Monday, March 29, 2010

I Wanna Hold Your Hand

Let's get this out of the way, I am a fanboy. I am shameless in my love for Final Fantasy and have been for years. There are certain non-canon spin off things that I've generally avoided, but with the exception of III, X-2 and XI, there hasn't been one I didn't enjoy on some level. The characters are always interesting and developed well, the stories are epic and the worlds are beautifully realized whether based in the medieval or the futuristic or both. I could go on and on about the merits of the series, but I won't. Instead, I'll try keep things as subjective as possible. Besides, FFXIII is just a segway for my point in this post: Linearity and it's place in video games.

Reports on Final Fantasy XIII, while generally favourable, all point fingers at one aspect of the games first half. In several reviews I've read things like, 'the game is shockingly linear' or 'the linearity is ridiculous'. Statements which, especially in the context of a final fantasy game, continue to baffle me.

Since when is linearity the enemy? I love a good story, and I genuinely believe that games have the ability to provide unique, innovative narrative experiences, but only if there's something interesting there to work with in the first place. Without gushing like the miserable fanboy I am, FFXIIIs 'shocking linearity' works 'shockingly well' in my opinion. It's a different experience to the usual formula, and the lack of exploratory freedom isn't going to go down well with everyone, but it's this linearity that provides the much needed momentum to the story. These people are cursed and have no idea how to fix it. They don't have time to go trouncing around forests or fields chasing mutated squirrels and giant lizards, they're too busy continuously pushing forward in a collective effort to not die.

I realize a full post on FFXIII (and how I love it) would be too predictable for me. But as an example of my point it's quite useful. Linearity, coupled with good storytelling (most of the time anyway), has ALWAYS been a huge part of the FF experience, one that has enthralled as many as it has repulsed. Why are critics suddenly so eager to point this out?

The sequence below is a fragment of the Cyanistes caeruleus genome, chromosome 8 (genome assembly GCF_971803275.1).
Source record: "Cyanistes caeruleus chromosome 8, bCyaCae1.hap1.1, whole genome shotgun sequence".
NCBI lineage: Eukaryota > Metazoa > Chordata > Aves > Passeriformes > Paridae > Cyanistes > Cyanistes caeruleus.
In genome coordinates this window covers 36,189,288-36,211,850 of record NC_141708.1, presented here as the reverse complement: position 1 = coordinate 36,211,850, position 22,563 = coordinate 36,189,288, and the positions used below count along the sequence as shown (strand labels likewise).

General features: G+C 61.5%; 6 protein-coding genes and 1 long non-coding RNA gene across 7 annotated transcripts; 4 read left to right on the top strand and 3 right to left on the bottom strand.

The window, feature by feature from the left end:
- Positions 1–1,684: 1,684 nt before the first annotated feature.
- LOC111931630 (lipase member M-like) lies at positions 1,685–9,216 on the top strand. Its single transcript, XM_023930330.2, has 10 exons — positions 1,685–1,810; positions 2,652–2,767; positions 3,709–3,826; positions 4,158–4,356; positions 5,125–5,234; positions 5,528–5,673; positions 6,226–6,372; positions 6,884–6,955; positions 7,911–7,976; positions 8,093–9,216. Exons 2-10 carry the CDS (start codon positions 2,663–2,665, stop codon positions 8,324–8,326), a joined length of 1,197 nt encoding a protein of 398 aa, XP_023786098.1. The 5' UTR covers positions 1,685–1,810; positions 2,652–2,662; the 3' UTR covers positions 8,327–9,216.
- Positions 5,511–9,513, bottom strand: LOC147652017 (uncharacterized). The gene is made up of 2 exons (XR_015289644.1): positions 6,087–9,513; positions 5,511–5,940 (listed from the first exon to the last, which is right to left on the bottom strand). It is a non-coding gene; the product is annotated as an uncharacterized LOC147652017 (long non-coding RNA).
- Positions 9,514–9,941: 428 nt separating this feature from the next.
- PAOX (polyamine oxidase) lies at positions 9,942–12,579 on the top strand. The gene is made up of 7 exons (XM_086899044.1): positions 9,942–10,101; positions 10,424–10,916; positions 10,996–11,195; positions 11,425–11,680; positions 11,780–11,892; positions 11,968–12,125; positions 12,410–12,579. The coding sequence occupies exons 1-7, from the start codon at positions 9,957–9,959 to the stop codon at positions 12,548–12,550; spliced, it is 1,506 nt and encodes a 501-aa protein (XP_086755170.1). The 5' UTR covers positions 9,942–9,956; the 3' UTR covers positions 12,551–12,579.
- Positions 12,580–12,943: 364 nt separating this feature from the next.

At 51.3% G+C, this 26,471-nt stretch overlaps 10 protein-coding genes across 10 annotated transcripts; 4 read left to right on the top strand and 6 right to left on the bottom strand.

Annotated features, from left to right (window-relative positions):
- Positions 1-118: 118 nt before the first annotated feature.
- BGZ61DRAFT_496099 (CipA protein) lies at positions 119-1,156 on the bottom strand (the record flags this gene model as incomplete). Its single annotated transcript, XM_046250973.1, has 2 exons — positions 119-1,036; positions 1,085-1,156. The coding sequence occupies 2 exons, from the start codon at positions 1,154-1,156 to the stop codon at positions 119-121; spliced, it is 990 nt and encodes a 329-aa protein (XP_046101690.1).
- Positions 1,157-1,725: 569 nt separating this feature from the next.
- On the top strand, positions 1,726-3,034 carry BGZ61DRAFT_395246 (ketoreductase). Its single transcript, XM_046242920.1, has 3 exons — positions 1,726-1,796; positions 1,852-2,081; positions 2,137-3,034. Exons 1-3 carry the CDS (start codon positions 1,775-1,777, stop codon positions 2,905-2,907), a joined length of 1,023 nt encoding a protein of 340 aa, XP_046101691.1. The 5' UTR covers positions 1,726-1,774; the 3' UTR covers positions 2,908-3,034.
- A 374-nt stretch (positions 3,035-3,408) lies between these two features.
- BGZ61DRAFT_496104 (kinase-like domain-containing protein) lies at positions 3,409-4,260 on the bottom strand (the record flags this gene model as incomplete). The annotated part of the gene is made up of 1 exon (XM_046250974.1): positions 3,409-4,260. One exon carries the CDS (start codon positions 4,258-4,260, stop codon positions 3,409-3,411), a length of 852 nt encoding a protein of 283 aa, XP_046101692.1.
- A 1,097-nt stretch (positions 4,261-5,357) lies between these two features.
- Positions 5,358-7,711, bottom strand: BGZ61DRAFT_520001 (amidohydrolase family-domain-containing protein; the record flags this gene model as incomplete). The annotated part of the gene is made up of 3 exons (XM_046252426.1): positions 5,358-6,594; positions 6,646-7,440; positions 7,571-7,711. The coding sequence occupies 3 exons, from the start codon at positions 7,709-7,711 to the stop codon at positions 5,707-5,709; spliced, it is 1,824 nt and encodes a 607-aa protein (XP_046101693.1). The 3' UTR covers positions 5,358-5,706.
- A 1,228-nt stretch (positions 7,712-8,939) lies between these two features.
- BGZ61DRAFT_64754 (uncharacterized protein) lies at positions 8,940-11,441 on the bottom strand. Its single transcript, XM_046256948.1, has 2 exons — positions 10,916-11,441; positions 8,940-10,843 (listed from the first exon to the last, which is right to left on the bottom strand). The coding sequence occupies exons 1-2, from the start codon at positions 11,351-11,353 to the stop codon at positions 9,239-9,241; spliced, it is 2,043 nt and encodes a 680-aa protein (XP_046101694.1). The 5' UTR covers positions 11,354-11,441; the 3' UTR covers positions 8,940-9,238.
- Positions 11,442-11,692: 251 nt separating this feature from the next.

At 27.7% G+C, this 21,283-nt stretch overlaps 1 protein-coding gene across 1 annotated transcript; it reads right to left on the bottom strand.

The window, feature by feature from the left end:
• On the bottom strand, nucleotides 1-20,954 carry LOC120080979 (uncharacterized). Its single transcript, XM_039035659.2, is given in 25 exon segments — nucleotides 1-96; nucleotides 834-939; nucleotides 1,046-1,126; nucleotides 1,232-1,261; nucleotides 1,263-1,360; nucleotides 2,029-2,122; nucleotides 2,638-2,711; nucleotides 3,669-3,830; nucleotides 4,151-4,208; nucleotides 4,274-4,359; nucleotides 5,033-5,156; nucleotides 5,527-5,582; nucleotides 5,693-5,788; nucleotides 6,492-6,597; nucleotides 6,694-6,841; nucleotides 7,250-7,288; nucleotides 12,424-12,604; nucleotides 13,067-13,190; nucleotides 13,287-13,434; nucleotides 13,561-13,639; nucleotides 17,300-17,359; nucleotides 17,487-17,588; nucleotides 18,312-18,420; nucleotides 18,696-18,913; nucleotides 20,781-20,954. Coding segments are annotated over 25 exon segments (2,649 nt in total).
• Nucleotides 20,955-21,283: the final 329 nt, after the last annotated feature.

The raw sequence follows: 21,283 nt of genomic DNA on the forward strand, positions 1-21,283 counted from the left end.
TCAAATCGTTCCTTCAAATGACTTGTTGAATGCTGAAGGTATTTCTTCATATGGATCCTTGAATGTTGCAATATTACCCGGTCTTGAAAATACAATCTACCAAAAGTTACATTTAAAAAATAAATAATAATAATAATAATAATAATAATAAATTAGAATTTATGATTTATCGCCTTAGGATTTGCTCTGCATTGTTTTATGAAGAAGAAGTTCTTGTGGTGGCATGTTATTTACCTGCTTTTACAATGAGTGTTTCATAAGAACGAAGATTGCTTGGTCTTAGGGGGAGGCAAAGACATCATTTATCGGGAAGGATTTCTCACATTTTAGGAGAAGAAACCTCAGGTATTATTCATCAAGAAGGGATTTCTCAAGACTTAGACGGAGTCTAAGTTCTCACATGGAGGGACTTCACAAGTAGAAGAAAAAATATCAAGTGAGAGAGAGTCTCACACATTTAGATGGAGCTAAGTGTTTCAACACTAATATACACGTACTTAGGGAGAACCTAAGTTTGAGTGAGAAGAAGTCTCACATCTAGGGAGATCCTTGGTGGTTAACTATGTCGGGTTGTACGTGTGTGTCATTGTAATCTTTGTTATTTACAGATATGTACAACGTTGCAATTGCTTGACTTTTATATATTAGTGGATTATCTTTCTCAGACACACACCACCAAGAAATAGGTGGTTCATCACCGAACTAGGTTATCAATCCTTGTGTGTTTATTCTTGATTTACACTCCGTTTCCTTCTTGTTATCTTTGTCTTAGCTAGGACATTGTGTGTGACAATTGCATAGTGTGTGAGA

I hear the arguments coming already. 'Every path is just a tunnel or a narrow corridor', 'the level design is unimaginative', 'TOWNS TOWNS WAH WAH WAH'. Yeah every path is a narrow corridor, as I said the current storyline doesn't lend itself well to time-wasting, we're in a life and death situation here. Unimaginative? Are you for real? I don't think there's been even one locale in the game this far that didn't make me grin like an idiot, the game, including its levels are nothing short of beautiful. As for the towns, get over it. Yeah I liked them too but things have to change.

'Change? But aren't you, here, on this blog, decrying this change? you hypocrite!' I hear you cry. Not quite, I'm afraid. I'm not against change, in fact XIII has done away with a lot of the shit that bugged me about previous entries, and even the new additions I'm not too keen on deserve their part in the experiment.

No More Heroes, my favourite game of 2008, suffered the opposite of this. With an open-world idea (very obviously) tacked in as an afterthought, one that never really felt very open at all, NMH came under heavy criticism. Now FFXIII has decided to toss any and all pretense of an open world, with a story that justifies, no, demands it's 'shocking linearity' as a sense of urgency. It seems as if people genuinely are just impossible to please.

Open world gaming is a great idea. But admit it, when faced with an open world sandbox to explore or terrorize (Just Cause 2, GTAIV, Saints Row etc.) how much attention do you usually pay to the story? Very little, I'd wager. Not that I'd blame you, those games usually have stories as impressive as those found in Stephanie Meyer books or the type of fanfiction you'd find on DeviantArt blogs. That, or they end up shockingly pretentious in their efforts to avoid it. Either way the open world idea lends itself much better to gameplay than it does to narrative.

Which basically brings us to what you personally want from a game or what you believe games can do if you believe they can do anything. Personally, I think there is untapped potential in the idea of games providing truly unique narrative experiences and that's what I want to see. Sandbox games are incredibly fun to play, but their novelty ultimately wares off and I often find I need a little more to sink my teeth into. A good story, well told, is a nice way of providing that extra depth.

I mentioned in my Heavy Rain post that there seems to be a growing divide between what developers want to make and what consumers want to play. Realism has proven to be a false-prophet for the industry, and I think this disdain for linearity will end up the same.

I'll probably be posting more on Final Fantasy XIII in the not too distant future, there's bigger plans afoot than what I've talked about here.

TL;DR: A mediocre post on the merits of Linearity. Expect a better one when I have time to string a metaphor together.

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